Ticks are parasites that not only suck blood but also spread diseases. This is another common parasite that can be a big problem and ticks do not differentiate between puppies and full-grown dogs.

    Using a tick prevention as recommended by your veterinarian is the best thing you can do to help prevent ticks from feeding on your dog and transmitting disease. It's a good idea to understand the life cycle of ticks, how to prevent them, vaccines that are available and ways to safely remove them from your puppy without exposing yourself to disease. If you live in an area with a lot of ticks or spend time in the woods with your dog, it is a good idea to learn how to check your dog daily for ticks. Ticks that are removed quickly are much less likely to transmit disease.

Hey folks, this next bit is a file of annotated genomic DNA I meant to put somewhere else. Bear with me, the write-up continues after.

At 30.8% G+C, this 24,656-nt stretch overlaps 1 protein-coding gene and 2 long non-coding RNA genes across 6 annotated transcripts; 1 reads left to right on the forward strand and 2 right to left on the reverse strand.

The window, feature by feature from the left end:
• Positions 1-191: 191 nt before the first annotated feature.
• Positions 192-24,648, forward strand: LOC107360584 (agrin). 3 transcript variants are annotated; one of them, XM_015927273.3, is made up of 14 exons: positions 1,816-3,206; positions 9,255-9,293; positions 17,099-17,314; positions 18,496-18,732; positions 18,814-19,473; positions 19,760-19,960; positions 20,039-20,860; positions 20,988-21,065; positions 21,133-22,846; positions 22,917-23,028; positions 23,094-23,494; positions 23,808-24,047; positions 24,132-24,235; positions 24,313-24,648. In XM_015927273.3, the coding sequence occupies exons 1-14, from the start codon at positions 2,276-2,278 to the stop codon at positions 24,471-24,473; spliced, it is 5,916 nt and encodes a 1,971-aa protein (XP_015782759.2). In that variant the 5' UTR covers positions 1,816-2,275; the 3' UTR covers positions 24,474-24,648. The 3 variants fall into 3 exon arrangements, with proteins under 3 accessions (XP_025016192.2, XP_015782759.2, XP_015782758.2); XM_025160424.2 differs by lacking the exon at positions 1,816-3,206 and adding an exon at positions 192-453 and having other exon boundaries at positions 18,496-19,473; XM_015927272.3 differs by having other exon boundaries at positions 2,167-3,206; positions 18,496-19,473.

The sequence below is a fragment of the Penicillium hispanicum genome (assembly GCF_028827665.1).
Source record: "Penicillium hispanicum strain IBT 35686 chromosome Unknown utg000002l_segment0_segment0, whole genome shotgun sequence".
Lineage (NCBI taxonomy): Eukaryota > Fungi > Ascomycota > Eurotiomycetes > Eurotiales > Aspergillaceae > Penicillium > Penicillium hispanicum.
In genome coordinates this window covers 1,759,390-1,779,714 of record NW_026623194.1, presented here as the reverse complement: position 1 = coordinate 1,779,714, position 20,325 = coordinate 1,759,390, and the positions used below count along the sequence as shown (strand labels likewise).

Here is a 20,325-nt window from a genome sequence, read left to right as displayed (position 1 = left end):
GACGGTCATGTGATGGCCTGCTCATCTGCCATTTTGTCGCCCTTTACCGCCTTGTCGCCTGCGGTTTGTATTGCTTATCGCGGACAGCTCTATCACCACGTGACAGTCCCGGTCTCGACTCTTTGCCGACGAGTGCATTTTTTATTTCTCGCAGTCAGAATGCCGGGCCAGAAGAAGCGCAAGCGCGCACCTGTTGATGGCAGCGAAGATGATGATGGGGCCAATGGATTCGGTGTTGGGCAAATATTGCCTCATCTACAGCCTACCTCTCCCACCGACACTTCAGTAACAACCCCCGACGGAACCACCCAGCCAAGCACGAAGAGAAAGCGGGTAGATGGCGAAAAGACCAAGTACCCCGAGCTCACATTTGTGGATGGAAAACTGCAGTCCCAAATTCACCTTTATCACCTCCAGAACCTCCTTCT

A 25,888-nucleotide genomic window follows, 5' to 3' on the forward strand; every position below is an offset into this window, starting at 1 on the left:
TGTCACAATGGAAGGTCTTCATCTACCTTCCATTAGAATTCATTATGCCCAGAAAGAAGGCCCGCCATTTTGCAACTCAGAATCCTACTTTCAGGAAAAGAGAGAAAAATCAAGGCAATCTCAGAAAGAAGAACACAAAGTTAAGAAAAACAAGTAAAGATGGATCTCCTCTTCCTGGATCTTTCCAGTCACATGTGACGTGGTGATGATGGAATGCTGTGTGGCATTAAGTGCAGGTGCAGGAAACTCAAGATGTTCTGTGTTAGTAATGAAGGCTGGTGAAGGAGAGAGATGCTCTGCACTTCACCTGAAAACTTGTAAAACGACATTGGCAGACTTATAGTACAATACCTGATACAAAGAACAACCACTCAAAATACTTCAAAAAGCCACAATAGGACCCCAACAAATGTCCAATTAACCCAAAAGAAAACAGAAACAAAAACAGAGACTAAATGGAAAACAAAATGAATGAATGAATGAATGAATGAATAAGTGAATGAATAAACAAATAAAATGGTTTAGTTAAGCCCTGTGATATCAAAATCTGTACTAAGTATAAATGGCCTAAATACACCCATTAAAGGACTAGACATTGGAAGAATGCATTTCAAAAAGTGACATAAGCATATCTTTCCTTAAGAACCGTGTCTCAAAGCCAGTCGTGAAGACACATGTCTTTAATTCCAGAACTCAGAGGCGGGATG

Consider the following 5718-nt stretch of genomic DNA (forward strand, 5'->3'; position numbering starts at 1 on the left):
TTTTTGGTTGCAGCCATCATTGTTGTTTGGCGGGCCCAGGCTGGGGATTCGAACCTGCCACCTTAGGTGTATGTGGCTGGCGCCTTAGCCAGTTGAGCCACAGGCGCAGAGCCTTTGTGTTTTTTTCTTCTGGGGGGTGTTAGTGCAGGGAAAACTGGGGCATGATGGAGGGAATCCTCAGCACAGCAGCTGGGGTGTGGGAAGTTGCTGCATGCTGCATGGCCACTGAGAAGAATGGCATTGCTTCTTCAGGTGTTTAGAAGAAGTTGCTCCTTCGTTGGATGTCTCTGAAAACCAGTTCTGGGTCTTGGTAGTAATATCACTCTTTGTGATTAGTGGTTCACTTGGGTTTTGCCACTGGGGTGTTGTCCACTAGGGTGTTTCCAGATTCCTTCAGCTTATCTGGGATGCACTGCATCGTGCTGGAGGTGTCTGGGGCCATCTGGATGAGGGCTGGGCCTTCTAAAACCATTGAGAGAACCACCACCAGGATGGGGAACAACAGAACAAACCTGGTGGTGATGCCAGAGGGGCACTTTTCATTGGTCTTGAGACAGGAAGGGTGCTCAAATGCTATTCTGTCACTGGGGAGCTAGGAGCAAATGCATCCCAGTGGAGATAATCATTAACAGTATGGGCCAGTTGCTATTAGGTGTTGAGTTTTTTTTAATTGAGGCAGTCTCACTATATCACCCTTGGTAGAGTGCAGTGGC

Article Sources
The Spruce Pets uses only high-quality sources, including peer-reviewed studies, to support the facts within our articles. Read our editorial process to learn more about how we fact-check and keep our content accurate, reliable, and trustworthy.
  1. Canine Parvovirus. Merck Veterinary Manual

  2. Canine Distemper Overview. Merck Veterinary Manual

  3. Tracheobronchitis (Bronchitis) in Dogs. Merck Veterinary Manual

  4. Fleas of Dogs. Merck Veterinary Manual